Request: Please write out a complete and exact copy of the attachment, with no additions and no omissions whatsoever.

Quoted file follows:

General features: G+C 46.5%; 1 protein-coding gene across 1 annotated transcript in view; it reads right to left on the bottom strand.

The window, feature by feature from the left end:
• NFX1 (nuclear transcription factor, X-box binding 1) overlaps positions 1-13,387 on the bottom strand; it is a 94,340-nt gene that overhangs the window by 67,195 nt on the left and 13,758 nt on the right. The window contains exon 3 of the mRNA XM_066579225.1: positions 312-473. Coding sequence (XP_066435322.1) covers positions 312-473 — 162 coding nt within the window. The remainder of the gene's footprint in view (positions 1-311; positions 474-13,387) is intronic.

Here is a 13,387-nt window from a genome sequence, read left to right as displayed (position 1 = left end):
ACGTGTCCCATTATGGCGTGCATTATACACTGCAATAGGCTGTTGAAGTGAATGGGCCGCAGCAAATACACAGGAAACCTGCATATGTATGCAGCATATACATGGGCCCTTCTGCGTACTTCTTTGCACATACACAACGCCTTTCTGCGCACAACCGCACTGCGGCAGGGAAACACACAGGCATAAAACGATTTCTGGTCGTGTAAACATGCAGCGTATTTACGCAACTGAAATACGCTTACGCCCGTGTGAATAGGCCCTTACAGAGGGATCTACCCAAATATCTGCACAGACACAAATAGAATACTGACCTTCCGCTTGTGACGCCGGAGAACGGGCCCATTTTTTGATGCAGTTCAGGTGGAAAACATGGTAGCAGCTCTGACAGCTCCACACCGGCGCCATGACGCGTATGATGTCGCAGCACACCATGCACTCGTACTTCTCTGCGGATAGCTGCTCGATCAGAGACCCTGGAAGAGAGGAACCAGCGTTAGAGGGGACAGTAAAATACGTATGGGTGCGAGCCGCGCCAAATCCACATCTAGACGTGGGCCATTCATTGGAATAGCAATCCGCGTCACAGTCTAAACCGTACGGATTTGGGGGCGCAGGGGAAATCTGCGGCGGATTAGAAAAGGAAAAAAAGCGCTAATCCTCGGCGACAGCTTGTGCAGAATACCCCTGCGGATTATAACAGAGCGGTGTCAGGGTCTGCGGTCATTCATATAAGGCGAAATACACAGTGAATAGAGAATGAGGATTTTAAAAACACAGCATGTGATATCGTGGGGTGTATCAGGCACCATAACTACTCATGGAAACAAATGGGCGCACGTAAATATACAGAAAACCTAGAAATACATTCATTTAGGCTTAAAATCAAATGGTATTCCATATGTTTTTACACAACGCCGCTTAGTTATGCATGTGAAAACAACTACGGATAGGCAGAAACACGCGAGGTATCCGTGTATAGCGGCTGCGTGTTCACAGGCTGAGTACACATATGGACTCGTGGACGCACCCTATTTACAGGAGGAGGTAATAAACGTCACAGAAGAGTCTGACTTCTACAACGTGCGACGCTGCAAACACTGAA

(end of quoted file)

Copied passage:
General features: G+C 46.5%; 1 protein-coding gene across 1 annotated transcript in view; it reads right to left on the bottom strand.

The window, feature by feature from the left end:
• NFX1 (nuclear transcription factor, X-box binding 1) overlaps positions 1-13,387 on the bottom strand; it is a 94,340-nt gene that overhangs the window by 67,195 nt on the left and 13,758 nt on the right. The window contains exon 3 of the mRNA XM_066579225.1: positions 312-473. Coding sequence (XP_066435322.1) covers positions 312-473 — 162 coding nt within the window. The remainder of the gene's footprint in view (positions 1-311; positions 474-13,387) is intronic.

Here is a 13,387-nt window from a genome sequence, read left to right as displayed (position 1 = left end):
ACGTGTCCCATTATGGCGTGCATTATACACTGCAATAGGCTGTTGAAGTGAATGGGCCGCAGCAAATACACAGGAAACCTGCATATGTATGCAGCATATACATGGGCCCTTCTGCGTACTTCTTTGCACATACACAACGCCTTTCTGCGCACAACCGCACTGCGGCAGGGAAACACACAGGCATAAAACGATTTCTGGTCGTGTAAACATGCAGCGTATTTACGCAACTGAAATACGCTTACGCCCGTGTGAATAGGCCCTTACAGAGGGATCTACCCAAATATCTGCACAGACACAAATAGAATACTGACCTTCCGCTTGTGACGCCGGAGAACGGGCCCATTTTTTGATGCAGTTCAGGTGGAAAACATGGTAGCAGCTCTGACAGCTCCACACCGGCGCCATGACGCGTATGATGTCGCAGCACACCATGCACTCGTACTTCTCTGCGGATAGCTGCTCGATCAGAGACCCTGGAAGAGAGGAACCAGCGTTAGAGGGGACAGTAAAATACGTATGGGTGCGAGCCGCGCCAAATCCACATCTAGACGTGGGCCATTCATTGGAATAGCAATCCGCGTCACAGTCTAAACCGTACGGATTTGGGGGCGCAGGGGAAATCTGCGGCGGATTAGAAAAGGAAAAAAAGCGCTAATCCTCGGCGACAGCTTGTGCAGAATACCCCTGCGGATTATAACAGAGCGGTGTCAGGGTCTGCGGTCATTCATATAAGGCGAAATACACAGTGAATAGAGAATGAGGATTTTAAAAACACAGCATGTGATATCGTGGGGTGTATCAGGCACCATAACTACTCATGGAAACAAATGGGCGCACGTAAATATACAGAAAACCTAGAAATACATTCATTTAGGCTTAAAATCAAATGGTATTCCATATGTTTTTACACAACGCCGCTTAGTTATGCATGTGAAAACAACTACGGATAGGCAGAAACACGCGAGGTATCCGTGTATAGCGGCTGCGTGTTCACAGGCTGAGTACACATATGGACTCGTGGACGCACCCTATTTACAGGAGGAGGTAATAAACGTCACAGAAGAGTCTGACTTCTACAACGTGCGACGCTGCAAACACTGAA